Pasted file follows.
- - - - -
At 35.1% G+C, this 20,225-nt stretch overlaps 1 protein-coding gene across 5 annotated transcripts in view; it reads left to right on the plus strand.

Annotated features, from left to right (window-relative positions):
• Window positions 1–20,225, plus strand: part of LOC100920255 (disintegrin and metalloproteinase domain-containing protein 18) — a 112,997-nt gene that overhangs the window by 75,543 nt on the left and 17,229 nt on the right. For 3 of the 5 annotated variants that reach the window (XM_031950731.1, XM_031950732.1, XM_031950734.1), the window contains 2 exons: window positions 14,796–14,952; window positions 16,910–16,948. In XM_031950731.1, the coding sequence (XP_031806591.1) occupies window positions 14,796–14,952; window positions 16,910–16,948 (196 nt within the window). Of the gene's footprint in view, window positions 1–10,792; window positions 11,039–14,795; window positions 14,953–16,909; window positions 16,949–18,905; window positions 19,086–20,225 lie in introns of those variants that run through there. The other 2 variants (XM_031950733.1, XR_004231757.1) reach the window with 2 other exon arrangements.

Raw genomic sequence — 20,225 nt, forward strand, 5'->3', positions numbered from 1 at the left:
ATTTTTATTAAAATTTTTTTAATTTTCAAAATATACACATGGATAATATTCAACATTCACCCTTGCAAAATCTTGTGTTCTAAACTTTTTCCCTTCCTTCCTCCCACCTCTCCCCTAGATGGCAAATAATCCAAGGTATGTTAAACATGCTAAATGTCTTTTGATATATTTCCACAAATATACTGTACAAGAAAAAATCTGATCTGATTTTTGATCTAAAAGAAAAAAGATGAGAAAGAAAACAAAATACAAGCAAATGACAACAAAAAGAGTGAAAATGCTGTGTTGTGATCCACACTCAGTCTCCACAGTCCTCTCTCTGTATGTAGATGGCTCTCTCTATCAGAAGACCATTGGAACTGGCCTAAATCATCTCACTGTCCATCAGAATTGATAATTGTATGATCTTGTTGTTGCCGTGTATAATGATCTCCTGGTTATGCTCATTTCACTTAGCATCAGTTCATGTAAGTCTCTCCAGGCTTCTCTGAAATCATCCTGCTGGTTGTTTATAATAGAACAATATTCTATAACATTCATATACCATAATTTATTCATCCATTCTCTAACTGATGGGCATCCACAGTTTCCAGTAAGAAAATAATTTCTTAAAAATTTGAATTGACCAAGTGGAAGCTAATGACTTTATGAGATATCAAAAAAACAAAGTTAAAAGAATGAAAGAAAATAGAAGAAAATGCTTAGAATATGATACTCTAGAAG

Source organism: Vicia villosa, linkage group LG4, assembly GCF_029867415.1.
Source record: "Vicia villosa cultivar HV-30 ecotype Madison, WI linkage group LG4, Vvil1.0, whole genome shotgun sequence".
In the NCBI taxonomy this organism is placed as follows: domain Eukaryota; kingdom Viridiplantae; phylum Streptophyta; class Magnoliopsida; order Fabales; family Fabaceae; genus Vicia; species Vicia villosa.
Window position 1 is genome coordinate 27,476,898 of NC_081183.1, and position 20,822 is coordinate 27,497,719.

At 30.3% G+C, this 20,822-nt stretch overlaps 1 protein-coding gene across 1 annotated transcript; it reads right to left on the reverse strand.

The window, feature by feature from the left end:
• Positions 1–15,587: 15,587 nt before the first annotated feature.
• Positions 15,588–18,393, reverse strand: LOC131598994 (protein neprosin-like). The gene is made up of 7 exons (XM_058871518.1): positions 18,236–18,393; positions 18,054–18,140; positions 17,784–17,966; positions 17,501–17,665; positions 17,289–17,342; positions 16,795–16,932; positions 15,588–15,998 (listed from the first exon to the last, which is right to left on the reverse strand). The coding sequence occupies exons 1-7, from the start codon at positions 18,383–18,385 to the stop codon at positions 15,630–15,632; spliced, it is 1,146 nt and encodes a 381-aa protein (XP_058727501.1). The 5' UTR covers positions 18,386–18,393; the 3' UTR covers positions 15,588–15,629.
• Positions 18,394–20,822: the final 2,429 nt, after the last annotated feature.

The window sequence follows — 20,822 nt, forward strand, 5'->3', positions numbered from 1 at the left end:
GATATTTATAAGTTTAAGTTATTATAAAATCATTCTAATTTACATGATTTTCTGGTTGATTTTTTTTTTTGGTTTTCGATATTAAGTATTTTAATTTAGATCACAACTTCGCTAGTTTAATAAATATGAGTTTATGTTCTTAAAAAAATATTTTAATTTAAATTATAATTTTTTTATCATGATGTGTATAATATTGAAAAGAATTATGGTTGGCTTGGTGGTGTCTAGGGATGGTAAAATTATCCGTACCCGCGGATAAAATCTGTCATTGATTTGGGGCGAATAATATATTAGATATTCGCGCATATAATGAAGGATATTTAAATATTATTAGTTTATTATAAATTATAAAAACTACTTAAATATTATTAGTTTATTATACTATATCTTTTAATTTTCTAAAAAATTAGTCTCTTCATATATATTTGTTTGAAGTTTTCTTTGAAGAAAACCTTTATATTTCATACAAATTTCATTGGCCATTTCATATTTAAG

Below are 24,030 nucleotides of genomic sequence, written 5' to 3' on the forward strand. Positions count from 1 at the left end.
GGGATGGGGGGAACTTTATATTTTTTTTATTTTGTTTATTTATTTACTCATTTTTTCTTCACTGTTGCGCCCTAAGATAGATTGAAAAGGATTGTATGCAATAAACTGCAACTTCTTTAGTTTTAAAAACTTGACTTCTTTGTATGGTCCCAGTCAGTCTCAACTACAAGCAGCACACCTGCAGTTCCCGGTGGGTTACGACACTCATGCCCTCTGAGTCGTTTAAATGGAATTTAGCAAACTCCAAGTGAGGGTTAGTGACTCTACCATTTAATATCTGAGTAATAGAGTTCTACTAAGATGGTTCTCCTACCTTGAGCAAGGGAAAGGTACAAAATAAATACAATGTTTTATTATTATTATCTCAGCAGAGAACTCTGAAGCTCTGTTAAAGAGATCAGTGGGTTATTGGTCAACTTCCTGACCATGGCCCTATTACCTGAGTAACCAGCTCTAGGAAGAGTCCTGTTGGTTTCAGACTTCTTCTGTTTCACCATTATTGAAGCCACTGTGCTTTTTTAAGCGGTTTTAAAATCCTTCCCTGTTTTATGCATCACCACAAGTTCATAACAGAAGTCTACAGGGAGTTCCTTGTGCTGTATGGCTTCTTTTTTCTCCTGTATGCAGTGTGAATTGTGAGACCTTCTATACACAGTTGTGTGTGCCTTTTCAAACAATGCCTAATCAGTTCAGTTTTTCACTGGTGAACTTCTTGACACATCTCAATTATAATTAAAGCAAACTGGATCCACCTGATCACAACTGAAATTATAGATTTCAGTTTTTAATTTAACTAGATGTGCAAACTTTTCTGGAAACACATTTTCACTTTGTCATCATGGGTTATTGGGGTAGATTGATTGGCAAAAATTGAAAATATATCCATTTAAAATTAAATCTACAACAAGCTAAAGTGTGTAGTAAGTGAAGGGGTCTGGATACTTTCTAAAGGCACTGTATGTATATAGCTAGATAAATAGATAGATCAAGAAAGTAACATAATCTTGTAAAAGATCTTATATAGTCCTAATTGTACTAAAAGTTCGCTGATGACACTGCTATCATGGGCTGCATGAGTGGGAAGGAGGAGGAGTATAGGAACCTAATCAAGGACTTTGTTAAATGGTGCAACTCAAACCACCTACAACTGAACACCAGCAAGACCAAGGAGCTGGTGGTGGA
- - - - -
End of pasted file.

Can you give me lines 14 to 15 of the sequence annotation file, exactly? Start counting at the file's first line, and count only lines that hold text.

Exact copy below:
• Positions 18,394–20,822: the final 2,429 nt, after the last annotated feature.

The window sequence follows — 20,822 nt, forward strand, 5'->3', positions numbered from 1 at the left end: